Aug 11, 2011

Review: Sullivan Lee - Brightwing

Sullivan Lee - Brightwing
(Stef's review)

Pub. Date: July 6, 2011
Publisher: Laura L. Sullivan
Format: Epub 612 pages
Age range: Adult
Genre: Native American/Paranormal

Edgar and Mallory Battle are on the run after a spectacularly violent escape. Now, with a trail of bodies behind them, they need a hostage against the inevitable standoff with the police. Their first doesn't last long, thanks to sociopathic Mallory. Edgar has been hiding his brother's crimes since they were kids. Now he's torn between family loyalty and self-preservation.

They carjack Lucy Brightwing, a criminal fresh from her own heist, with a fortune of uncut gems hidden in her vehicle. She could escape - but she won't abandon her millions. She could kill the Battle brothers, but she has to be careful. For one thing, if the law investigates, they'll find her ill-gotten loot. For another, her own life is sacred. She's the last member of a Florida paleoindian tribe thought to be extinct - the Tequesta. With her share of the money she plans to buy, bribe and blackmail her way into her own ancestral tribal lands in the heart of the Everglades: a Tequesta nation.

Lucy leads the brothers into her beloved swamp, determined to kill them. But when she falls for Edgar she must decide whether to risk her heritage and the future of her tribe to save the doomed brothers.

I have to say that first of all, I LOVED reading a book with a female Native American lead. That immediately piqued my interest, as personally I am into that culture. So right off the bat, I was hoping for a really good storyline. Besides having that angle, it's also a refreshing read during this time where vampires and the paranormal seem to reign supreme. Cue Lucy coming in and kicking all kinds of ass the old fashioned way. She's an extremely strong willed character who has an incredible weight on her shoulders: she's the last living member of her tribe, the last remaining Tequesta. Because of this she is accorded some special standing with the nearby natives, and she uses it to her advantage sometimes, especially with trying to get her ancestral lands in her name. While the story does focus on her journey to accomplish that, a huge wrench is thrown into her plans... The Battle brothers.

Edgar and Mallory come crashing into the picture and in their own fight for survival, they take Lucy hostage. But they don't know that their "hostage" is really turning the tables on them. Lucy is so confident and quick witted, she helps them escape when Mallory would have gotten them caught, or worse, killed. Lucy quickly realizes something is very wrong with Mallory, who is a flat out sociopath. He is unable to tell the difference between right and wrong, people buzz in and out of his life like flies, and they're just as easily swatted out of his picture. Edgar knows his brother is off, but Mallory is family, and that means he has to take care of him. Through this book you will see the internal struggle Edgar faces when dealing with Mallory, the side by side quests for freedom these characters go through, and you will see love spring up in the last place you'd probably want it to... So what's a girl to do?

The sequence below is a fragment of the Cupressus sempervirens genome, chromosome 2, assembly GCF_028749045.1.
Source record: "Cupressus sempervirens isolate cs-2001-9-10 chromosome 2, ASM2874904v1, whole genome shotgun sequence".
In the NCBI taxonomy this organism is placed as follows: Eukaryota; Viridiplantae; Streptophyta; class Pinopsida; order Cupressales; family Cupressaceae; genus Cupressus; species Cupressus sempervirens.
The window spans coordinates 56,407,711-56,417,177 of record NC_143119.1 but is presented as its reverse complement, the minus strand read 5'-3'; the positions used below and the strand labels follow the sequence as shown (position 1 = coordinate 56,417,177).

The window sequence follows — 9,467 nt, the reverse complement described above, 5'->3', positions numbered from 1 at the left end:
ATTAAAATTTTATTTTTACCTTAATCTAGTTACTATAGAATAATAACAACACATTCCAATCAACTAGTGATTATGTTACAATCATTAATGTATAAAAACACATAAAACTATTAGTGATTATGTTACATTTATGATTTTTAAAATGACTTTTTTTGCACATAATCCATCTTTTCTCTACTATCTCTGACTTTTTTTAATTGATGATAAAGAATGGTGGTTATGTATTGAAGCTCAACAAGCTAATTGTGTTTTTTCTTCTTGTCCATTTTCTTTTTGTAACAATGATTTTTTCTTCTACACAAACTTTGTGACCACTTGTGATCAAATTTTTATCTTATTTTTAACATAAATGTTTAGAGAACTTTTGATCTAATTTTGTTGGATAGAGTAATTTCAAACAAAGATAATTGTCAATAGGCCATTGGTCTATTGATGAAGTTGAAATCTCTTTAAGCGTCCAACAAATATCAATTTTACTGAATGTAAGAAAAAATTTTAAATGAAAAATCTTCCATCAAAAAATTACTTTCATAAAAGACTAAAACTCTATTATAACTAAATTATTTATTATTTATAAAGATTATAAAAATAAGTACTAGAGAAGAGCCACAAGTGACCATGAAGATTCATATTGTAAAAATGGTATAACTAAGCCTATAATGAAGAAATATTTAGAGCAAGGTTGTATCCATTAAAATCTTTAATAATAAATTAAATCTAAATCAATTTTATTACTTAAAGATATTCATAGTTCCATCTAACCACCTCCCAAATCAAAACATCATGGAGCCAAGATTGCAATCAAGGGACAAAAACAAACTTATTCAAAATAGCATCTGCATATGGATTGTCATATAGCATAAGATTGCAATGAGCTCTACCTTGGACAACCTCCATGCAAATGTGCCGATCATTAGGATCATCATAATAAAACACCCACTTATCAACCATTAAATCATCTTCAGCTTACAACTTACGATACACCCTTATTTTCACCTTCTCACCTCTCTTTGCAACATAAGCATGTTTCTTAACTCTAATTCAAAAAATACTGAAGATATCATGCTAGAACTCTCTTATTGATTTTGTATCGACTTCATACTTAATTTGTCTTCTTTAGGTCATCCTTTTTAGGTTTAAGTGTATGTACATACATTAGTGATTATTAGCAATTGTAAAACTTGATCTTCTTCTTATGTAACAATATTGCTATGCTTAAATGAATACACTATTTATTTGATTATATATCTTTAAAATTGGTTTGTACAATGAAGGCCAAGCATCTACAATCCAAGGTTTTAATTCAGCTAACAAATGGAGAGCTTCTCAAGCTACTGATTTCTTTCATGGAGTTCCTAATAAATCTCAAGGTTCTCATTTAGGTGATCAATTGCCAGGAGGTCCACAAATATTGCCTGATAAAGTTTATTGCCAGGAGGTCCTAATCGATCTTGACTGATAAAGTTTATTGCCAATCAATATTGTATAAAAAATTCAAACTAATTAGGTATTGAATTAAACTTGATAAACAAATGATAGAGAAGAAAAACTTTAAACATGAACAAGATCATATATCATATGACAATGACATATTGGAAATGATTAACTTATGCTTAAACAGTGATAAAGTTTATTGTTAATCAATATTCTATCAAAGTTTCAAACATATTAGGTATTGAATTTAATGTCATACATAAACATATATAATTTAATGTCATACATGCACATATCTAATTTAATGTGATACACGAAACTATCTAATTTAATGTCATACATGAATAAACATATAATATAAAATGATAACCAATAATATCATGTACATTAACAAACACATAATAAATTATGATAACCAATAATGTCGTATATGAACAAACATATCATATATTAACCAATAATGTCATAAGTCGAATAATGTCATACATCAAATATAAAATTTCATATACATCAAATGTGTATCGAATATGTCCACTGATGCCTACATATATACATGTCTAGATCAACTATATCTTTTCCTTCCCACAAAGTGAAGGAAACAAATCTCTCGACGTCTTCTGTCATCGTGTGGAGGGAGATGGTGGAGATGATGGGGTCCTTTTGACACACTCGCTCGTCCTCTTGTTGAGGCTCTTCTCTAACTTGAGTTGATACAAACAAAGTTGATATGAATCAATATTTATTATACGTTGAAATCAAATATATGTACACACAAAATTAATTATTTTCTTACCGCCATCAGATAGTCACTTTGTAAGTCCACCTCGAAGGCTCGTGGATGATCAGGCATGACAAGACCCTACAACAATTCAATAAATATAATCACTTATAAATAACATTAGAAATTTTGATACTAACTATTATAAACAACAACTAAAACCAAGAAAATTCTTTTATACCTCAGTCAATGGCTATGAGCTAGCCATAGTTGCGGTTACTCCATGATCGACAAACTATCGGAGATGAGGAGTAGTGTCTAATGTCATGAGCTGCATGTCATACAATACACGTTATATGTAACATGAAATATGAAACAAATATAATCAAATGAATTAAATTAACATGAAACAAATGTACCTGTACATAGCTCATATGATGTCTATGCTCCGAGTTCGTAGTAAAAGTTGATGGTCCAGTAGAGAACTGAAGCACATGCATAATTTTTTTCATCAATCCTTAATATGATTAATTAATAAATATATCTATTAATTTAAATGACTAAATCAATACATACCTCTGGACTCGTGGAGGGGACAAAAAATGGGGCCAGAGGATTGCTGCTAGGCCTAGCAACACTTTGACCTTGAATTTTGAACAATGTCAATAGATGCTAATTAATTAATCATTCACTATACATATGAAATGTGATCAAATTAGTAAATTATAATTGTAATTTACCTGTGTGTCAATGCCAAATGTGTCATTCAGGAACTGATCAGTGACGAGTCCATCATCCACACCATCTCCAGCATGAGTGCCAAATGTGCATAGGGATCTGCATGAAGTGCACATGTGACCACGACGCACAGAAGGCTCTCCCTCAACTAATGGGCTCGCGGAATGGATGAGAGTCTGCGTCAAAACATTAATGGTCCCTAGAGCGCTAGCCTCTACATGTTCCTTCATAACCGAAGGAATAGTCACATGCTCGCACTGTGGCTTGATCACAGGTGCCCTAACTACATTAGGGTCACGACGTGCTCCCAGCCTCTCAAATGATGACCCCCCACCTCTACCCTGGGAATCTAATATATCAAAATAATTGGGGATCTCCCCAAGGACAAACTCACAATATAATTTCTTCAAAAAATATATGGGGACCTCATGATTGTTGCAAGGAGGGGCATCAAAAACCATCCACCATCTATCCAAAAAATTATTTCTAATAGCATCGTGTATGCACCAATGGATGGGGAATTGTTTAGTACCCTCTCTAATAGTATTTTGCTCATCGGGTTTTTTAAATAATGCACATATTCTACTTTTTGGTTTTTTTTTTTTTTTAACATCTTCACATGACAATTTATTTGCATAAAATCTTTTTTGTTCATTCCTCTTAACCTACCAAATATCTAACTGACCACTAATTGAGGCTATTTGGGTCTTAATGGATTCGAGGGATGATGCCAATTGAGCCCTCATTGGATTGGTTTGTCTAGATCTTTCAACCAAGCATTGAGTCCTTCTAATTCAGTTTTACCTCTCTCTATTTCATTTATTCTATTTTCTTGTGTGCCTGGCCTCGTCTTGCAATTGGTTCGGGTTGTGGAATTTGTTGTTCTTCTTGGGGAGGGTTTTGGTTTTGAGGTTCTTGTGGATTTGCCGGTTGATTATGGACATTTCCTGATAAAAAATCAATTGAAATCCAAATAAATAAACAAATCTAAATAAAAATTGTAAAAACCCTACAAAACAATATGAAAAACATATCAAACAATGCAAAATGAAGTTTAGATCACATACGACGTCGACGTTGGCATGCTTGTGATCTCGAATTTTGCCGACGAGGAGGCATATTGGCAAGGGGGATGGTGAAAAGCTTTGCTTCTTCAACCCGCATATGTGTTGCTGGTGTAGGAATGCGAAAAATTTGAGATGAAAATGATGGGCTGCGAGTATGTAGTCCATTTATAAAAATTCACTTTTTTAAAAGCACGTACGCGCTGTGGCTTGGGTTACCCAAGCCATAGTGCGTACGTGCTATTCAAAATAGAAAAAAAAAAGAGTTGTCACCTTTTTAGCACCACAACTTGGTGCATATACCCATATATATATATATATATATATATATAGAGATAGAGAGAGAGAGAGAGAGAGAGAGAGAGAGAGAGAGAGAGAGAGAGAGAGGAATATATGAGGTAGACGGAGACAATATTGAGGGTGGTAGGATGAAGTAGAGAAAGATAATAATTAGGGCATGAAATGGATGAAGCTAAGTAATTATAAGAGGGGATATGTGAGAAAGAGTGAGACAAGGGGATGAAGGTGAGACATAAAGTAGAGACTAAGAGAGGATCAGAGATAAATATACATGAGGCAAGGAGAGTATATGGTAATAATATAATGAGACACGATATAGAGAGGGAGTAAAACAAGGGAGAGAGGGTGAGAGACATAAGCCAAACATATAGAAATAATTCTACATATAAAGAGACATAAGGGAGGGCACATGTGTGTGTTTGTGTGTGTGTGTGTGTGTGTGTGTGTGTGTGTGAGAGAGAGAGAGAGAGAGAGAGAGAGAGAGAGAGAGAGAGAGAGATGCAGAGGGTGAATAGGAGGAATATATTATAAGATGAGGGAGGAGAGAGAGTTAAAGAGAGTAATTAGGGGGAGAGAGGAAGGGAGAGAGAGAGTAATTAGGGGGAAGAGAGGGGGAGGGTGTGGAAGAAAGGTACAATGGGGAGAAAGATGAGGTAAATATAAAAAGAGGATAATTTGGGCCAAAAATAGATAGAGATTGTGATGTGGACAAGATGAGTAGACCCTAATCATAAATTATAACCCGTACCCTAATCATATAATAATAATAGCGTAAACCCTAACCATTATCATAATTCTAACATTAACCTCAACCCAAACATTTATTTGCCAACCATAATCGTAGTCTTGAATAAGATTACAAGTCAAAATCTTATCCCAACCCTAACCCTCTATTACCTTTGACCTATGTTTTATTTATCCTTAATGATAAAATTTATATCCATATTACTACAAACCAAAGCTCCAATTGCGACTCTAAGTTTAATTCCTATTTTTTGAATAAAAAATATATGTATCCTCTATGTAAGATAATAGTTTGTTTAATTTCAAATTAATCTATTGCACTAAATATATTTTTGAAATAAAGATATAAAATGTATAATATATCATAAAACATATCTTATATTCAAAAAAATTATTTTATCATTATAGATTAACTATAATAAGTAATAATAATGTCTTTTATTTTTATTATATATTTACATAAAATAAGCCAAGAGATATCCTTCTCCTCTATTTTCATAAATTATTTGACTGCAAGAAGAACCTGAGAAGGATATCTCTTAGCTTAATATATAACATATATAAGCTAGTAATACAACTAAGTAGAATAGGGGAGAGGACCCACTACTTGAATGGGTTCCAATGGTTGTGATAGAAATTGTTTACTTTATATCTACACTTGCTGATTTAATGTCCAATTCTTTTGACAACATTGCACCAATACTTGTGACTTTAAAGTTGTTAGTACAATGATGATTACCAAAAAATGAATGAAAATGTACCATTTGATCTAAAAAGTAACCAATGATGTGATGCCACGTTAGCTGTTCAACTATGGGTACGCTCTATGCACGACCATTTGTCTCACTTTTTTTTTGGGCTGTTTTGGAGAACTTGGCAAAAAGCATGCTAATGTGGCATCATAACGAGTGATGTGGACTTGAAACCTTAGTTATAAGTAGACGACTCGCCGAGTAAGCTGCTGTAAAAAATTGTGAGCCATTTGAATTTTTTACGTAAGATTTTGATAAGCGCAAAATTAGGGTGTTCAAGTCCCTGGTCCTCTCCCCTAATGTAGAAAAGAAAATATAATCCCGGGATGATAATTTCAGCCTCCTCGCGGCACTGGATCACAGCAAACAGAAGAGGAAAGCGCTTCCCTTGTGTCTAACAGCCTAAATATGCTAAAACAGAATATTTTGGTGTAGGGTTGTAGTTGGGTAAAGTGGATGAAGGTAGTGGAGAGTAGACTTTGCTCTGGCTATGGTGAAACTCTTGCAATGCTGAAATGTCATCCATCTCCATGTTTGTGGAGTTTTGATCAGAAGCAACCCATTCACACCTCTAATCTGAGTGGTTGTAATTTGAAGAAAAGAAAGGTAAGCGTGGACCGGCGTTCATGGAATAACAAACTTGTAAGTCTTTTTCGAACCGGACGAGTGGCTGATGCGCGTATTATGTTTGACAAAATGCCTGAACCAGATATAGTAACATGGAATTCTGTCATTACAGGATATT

What I liked:
  • All of the Native American type story telling that was incorporated into this novel. I really liked how it was done.
  • The quick wit of the characters. The dialogue was solid to me, and I enjoyed reading the interactions between the characters.
  • Without giving anything away, just going to say, Lucy's idea for breaking Edgar out of the hospital may not be terribly realistic but it's definitely unique -- I wouldn't have thought of it!
What I didn't like:
  • I'm not sure if it's because it was the epub version, but I came across quite a few spelling errors. This always irks me...
  • Mallory. I'm not against sociopath type characters, but sometimes I REALLY wanted to deck him... I can see how he helps the story, especially at the end, but grrr...

Bottom Line: If you're looking for something a little different that has action and love, I'd say give this a shot!

3.5 / 5 book nuts!

1 comment:

  1. I can't remember the last time I read a book with a Native American MC. This sounds like an excellent paranormal read!

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